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YouTube Bookmarklet

This is how I did it with JavaScript

Start with ytplayer.config.args object. This contains all URLs for the video. It is broken up into

url_encoded_fmt_stream_map // traditional: contains video and audio stream
adaptive_fmts              // DASH: contains video or audio stream

Each of these is a comma separated array of what I would call "stream objects". Each "stream object" will contain values like this

url  // direct HTTP link to a video
itag // code specifying the quality
sig  // signature, security measure to counter downloading
s    // different type of signature

Each URL will be encoded so you will need to decode them. Now the tricky part.

YouTube has at least 4 security levels for their videos

unsecured // as expected, you can download these with just the unencoded URL
sig       // these require the "sig" value in the querystring as mentioned
s         // see below
RTMPE     // uses "rtmpe://" protocol, no known method for these

The RTMPE videos are typically used on official full length movies, and are protected with SWF Verification Type 2. This has been around almost 3 years and has yet to be reverse engineered.

The type "s" videos are the most difficult that can actually be downloaded. You will typcially see these on VEVO videos and the like. They start with a signature such as

AA5D05FA7771AD4868BA4C977C3DEAAC620DE020E.0F421820F42978A1F8EAFCDAC4EF507DB5

Then the signature is scrambled with a function like this

function mo(a) {
  a = a.split("");
  a = lo.rw(a, 1);
  a = lo.rw(a, 32);
  a = lo.IC(a, 1);
  a = lo.wS(a, 77);
  a = lo.IC(a, 3);
  a = lo.wS(a, 77);
  a = lo.IC(a, 3);
  a = lo.wS(a, 44);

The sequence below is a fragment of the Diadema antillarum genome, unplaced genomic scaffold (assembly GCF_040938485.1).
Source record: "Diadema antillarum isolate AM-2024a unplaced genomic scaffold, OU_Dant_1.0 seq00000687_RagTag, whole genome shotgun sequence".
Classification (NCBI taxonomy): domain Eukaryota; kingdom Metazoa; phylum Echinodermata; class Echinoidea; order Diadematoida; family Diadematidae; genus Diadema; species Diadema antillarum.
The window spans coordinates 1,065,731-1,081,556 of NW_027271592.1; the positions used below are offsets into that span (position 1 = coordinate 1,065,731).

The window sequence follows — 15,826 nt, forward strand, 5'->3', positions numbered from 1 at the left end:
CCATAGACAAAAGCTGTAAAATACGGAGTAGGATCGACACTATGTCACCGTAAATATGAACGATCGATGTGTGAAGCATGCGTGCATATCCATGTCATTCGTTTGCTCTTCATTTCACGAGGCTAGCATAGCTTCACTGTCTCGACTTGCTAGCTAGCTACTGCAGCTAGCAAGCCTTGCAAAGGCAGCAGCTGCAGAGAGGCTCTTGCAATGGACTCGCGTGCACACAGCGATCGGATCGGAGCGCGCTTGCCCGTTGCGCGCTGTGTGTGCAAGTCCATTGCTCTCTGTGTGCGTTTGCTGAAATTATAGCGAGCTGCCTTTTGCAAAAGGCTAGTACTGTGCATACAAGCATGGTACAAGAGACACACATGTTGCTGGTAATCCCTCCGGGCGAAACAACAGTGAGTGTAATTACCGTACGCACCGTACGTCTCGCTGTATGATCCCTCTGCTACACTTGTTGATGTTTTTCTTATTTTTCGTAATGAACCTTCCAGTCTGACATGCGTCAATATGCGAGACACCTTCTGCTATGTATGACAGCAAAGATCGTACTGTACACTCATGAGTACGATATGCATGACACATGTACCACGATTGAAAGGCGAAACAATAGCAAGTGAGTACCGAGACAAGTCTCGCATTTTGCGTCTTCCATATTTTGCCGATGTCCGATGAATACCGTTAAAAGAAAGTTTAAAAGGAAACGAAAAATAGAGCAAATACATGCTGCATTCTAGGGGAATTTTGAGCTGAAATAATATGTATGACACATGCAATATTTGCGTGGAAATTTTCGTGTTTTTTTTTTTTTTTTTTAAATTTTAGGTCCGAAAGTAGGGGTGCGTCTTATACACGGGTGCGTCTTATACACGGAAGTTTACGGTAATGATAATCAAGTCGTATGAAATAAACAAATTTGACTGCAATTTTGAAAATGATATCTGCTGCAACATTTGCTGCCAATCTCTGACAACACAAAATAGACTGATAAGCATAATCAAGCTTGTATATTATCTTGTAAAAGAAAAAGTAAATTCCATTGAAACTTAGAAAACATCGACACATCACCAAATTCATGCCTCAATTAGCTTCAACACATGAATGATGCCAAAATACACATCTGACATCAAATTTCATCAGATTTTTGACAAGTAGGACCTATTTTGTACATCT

return a.join("")
}

This function is dynamic, it typically changes every day. To make it more difficult the function is hosted at a URL such as

http://s.ytimg.com/yts/jsbin/html5player-en_US-vflycBCEX.js

this introduces the problem of Same-origin policy. Essentially, you cannot download this file from www.youtube.com because they are different domains. A workaround of this problem is CORS. With CORS, s.ytimg.com could add this header

Access-Control-Allow-Origin: http://www.youtube.com

and it would allow the JavaScript to download from www.youtube.com. Of course they do not do this. A workaround for this workaround is to use a CORS proxy. This is a proxy that responds with the following header to all requests

Access-Control-Allow-Origin: *

So, now that you have proxied your JS file, and used the function to scramble the signature, you can use that in the querystring to download a video.

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Do you happen to know (for DASH playback) how the YouTube player determines the byte ranges to be requested from the media representation? The MPD file only lists segments. –  slhck Jul 9 at 12:51
    
@slhck YouTube DASH uses a single file for video stream and a single file for audio stream, for a total of 2 files. Not sure if that is what you are asking –  Steven Penny Jul 9 at 15:14
    
Not exactly.. There is a single file for video and audio, but YouTube requests them by byte ranges, in several chunks. If you switch to another quality, it'll change the byte range too. Just wondering how the player knows which second corresponds to which byte offset. –  slhck Jul 9 at 16:25
    
@slhck I made the script so I could have a local copy of the videos. I am not sure about your question, but github.com/K-S-V might know –  Steven Penny Jul 9 at 17:32